And then you've got innards. Get your knife, and score from the bottom of the rib cage down to the naughty bits. Lots of nasty gibbly bits will just sort of flop out (this is the stuff horror films never get right), put your hand in and gently pull out the rest of them. You’re going to get a chance to give the insides a good wash afterwards, but do try to get as much out now as you can.

Just ‘cos you don’t want the horrid wormy bits, that doesn’t mean you don’t want anything from the abdomen. You want the kidneys and the liver, they’re gorgeous fried off, or in a terrine, or chopped in jugged hare.

Obvously the liver will be a bit bloody, so let it drip down into a bowl… but you’re about to hit blood paydirt, because next comes the thorax. Make a cut in the diaphragm (the membrane that separates the bit under the ribcage), and hold the body over a bowl, let the blood flow out. This one here is my favourite picture:

Pull out the heart and lungs (and wind pipe), give it all a little squeeze into the blood bowl, and put the heart with the other offal you’ve saved. Lots of good blood in there usually.

Last, bit of skinning coming up, remove the tail!

I like to give it a good wash now, especially around the back end, just to be sure of getting rid of the last of the innards. Make sure that all the gibbles are out, and you’re ready to portion it up.

Jointing a hare is a straightforward business; if you can do a rabbit you can do a hare. And we’ve got instructions for jointing a rabbit here:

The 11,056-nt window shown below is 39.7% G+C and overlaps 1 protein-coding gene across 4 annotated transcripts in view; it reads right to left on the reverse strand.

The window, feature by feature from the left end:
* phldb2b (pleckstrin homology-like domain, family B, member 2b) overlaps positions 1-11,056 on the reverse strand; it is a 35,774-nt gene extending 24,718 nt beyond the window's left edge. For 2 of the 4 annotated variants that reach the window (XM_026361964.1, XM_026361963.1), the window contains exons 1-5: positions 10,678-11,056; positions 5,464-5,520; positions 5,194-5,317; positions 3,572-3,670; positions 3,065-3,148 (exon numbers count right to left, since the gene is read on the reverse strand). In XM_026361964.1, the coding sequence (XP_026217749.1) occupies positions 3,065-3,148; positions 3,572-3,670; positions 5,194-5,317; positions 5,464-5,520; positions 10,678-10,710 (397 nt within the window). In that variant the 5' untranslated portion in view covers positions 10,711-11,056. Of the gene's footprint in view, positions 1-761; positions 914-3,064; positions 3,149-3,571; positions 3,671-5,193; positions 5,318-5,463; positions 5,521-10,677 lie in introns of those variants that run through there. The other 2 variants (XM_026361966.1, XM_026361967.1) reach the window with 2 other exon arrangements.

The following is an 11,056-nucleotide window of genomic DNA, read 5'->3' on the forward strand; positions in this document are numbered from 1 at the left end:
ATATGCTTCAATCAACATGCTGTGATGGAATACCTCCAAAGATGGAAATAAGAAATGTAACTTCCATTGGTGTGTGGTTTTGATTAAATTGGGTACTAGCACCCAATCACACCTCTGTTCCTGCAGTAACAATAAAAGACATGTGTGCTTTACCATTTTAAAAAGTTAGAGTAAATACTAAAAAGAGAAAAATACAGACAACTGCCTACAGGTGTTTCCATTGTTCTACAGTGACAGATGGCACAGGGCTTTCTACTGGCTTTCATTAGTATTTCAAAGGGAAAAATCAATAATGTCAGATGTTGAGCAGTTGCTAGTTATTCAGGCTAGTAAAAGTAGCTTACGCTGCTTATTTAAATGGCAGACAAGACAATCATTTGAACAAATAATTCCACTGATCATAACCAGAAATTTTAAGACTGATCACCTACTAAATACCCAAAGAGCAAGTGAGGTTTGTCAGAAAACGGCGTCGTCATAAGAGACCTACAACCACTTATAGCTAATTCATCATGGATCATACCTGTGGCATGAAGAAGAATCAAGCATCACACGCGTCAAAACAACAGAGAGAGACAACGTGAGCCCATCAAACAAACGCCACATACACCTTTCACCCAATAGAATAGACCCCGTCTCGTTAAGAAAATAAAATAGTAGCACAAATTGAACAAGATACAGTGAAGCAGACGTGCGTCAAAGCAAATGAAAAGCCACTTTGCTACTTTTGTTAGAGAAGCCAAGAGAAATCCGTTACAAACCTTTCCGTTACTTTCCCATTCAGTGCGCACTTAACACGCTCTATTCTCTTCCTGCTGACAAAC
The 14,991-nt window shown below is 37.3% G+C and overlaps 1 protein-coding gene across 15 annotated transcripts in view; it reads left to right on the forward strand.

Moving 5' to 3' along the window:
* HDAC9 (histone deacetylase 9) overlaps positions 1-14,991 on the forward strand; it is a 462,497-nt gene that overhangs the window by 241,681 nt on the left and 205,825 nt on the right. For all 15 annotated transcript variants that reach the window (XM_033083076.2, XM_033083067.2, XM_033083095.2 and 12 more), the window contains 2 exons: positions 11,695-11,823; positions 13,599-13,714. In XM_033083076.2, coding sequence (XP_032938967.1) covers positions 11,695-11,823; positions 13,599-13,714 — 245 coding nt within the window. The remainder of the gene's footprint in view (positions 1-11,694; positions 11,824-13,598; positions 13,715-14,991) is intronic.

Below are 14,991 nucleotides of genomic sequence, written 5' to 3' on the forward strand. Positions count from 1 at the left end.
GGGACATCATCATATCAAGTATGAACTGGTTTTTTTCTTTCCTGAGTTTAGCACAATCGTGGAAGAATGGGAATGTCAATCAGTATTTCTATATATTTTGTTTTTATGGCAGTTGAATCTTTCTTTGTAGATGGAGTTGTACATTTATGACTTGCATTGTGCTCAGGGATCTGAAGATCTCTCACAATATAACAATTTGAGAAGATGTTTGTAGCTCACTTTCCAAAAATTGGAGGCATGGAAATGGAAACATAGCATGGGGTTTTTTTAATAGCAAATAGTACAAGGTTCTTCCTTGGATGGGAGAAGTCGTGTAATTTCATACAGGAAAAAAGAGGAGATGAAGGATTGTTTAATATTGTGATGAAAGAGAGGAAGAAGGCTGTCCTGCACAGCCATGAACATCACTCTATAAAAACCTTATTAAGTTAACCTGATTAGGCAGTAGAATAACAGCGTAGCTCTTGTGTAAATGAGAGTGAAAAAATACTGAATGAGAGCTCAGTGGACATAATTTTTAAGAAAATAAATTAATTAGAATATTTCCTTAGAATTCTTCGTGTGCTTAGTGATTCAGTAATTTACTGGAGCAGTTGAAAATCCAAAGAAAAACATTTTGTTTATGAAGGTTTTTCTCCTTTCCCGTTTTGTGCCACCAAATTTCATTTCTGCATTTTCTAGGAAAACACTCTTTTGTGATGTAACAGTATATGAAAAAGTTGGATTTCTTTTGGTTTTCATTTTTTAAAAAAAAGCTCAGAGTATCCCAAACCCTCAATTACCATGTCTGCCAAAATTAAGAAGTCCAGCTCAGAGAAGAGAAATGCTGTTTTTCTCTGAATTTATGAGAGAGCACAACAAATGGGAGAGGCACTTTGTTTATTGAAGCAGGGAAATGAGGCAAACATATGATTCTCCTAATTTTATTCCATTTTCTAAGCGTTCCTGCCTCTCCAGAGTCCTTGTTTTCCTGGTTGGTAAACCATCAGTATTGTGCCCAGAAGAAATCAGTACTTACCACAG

Start out by cutting off the front legs, you can feel where they’re joined, cut through the joints where they join the body, then portion the saddle into two or three good sized joints. If you like you can leave the saddle whole (cut off the front of the ribcage), wrap it in fatty bacon and freeze it as a handy little roasting joint for two. However you choose to do it, you’re done now. Enjoy your hare!

Recipes for hare and rabbit can be found here:

But for me, the ultimate way to use a hare is to jug it. And here's how.

You will need:

1 hare, with the blood, heart, liver and kidneys.
6 rashers of streaky bacon
Plain four to coat the hare
2 or 3 onions, or one big onion
1 carrot
1 stick of celery
2 squares of good dark chocolate
Oil for frying off
Most of a bottle of red wine

To marinate

Splosh of olive oil
4 cloves of garlic
6 good sized shallots, sliced
1 teaspoon of freshly ground black pepper
Handful of herbs (thyme, parsley, couple of bay leaves)
Good sized glass of red wine


Mix up the marinade, coat the meat in it, leave it sitting in the juice overnight.

Next day, dice up the onion, carrot and celery. Slice up the bacon, brown it in some oil, add the diced veg and get it somewhat browned off. Take it out of the pan, shake the excess marinate off the hare, coat in flour and seal it.

Pack the hare into a good sized casserole that has a lid that fits well, de-glaze the pan you've been using to brown things off, and just cover the hare in the marinade, diced browned veg, and the rest of the bottle of wine. Chop up the offal and add that too. Put this all into a warm oven, 160°C or so, and go away for three hours.

When it's good and done, remove the meat joints and leave them to drain. Get a ladle, and add just a bit of the gravy to the blood. Just a bit. Stir it in carefully, you don't want it to curdle. Add the blood slowly to the gravy, finally pouring it all back into the casserole, along with the two squares of chocolate. The blood and chocolate will enrich the sauce. From this point on you can heat the sauce but don't boil it.

I like jugged hare with mashed spuds and roast veg, but you can eat it with nearly anything. The leftover meat can be stripped from the bone and put back into the gravy, making a close approximation of the classic hare sauce for pasta.